Though Exodus’s decision to get out of the so-called reparative therapy business came as a shock to many, the signals were apparent at least a year ago. In January of 2012, Chambers publically admitted that “99.9%” of the people he had met who had endured such programs experienced no meaningful transformation in their sexual orientation, and he apologized for Exodus’s erstwhile slogan of “Change Is Possible.” The organization had blared this message widely in full-page newspaper advertisements, luring thousands of people who wished to reconcile “unwanted same-sex attractions” with their deeply held faith. However benign groups such as Exodus might have thought their intentions were, the massive damage they inflicted is incalculable, readily apparent in the lives ruined, families broken, and individuals destroyed by a message that denied their humanity as gay people.
Chambers has much for which to apologize. When I interviewed him five years ago in North Carolina, his mantra was “The opposite of homosexuality isn’t heterosexuality. It’s holiness.” His certainty was unclouded by doubt, or at least public doubt; his righteousness bereft of humility. Indeed, he took to his cause with missionary zeal. When I asked him what he thought of the small group of people who had gathered outside the conference center to demonstrate against Exodus, he replied, “Jesus had protesters, so why should we experience anything less?”
At one breakout session I attended (where a literally limp-wristed man squeezed my arm tenderly as I entered the room), a self-described “Christian psychotherapist” explained, “God only created heterosexuals. We have to be careful about letting our words and language be hijacked by the enemy,” the “enemy” apparently being the gay-rights movement. “Homosexual is an adjective, not a noun,” he said, describing a set of behaviors rather than a person’s innermost identity and desires. To think otherwise is to fall into the trap of secular, fallen America, “this Burger King nation where you can have it your way.”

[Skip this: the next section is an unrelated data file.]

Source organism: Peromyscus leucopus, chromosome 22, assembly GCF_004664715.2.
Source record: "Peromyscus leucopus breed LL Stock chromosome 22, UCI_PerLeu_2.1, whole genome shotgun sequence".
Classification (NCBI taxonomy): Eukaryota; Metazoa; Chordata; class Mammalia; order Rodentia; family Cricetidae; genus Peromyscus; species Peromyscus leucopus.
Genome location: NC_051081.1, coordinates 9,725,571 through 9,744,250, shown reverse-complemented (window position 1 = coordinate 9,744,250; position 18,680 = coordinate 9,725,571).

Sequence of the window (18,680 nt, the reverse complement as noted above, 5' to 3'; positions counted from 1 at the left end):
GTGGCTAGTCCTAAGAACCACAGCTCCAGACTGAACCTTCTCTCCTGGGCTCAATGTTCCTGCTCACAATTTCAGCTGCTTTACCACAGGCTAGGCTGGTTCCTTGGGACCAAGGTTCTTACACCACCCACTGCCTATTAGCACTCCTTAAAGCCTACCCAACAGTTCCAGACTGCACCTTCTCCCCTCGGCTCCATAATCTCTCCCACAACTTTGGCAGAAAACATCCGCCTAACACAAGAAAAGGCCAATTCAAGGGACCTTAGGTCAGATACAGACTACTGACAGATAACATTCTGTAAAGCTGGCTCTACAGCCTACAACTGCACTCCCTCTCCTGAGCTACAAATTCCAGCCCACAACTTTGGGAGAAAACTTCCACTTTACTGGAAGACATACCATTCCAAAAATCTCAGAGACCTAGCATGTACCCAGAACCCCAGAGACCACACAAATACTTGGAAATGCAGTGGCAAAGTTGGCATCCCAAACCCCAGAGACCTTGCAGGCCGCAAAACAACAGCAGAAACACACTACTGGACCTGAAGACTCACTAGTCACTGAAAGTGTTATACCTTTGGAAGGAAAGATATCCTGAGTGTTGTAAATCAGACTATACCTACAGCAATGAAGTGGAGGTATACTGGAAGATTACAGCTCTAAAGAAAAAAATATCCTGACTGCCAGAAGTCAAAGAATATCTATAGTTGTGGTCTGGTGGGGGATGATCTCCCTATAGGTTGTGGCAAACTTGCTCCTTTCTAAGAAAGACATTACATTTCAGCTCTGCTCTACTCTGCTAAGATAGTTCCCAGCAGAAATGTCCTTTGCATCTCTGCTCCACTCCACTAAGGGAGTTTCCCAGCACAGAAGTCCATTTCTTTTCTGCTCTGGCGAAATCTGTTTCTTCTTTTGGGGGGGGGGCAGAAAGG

Acknowledging even then that he was aware of “only a few people who say their attractions have changed exclusively,” Chambers freely admitted his own continuing struggles with same-sex attraction and that being married to a woman was “not my diploma for healing.” At the same time, however, he preposterously asserted, “I don’t think Ted Haggard says anything about the ex-gay movement,” Haggard being the former leader of the National Association of Evangelicals who was exposed that year for hiring a male prostitute. Haggard’s indiscretion, he said, was just “an indication that pastors are human.”
Indeed, they are. But what Chambers and other proponents of the ex-gay myth got wrong was failing to see Haggard’s behavior as a result of the culture of denial and inhuman sexual repression that they cultivated. It was this same collective failure to recognize the naturalness—the humanness—of homosexuality that ultimately brought about the demise of Exodus. Mercifully, there comes a point when even the most committed of ideologues admit defeat. The accumulated evidence of the failure to “convert” gays became impossible to ignore.
When I interviewed him in 2008, Chambers boasted that he expected to have 10,000 Exodus member ministries within the following two years. Instead, as the country rapidly became more accepting of homosexuality, his organization folded in on itself. Ironically, Exodus was founded some four decades ago in response to what many Evangelicals saw as the fire-and-brimstone approach of most religious institutions, condemning homosexuality without any regard for those faithful Christians who felt attraction for members of the same sex. “I would like nothing more than for the Exodus to go out of business because the Church is doing its job,” Chambers told me. He got his wish, but it was due to his own latter-day perceptiveness and conscientiousness—however belated it was in evincing itself—and not because organized religion became any more enlightened on the issue.
I never found out what happened to Michael. I like to think that he came around to realizing there is nothing “unholy” in being gay, and that he was able to find some way to maintain the faith he so clearly loved while also being true to himself. I despair, however, that he still struggles in an evangelical subculture consistently telling him his very nature is immoral.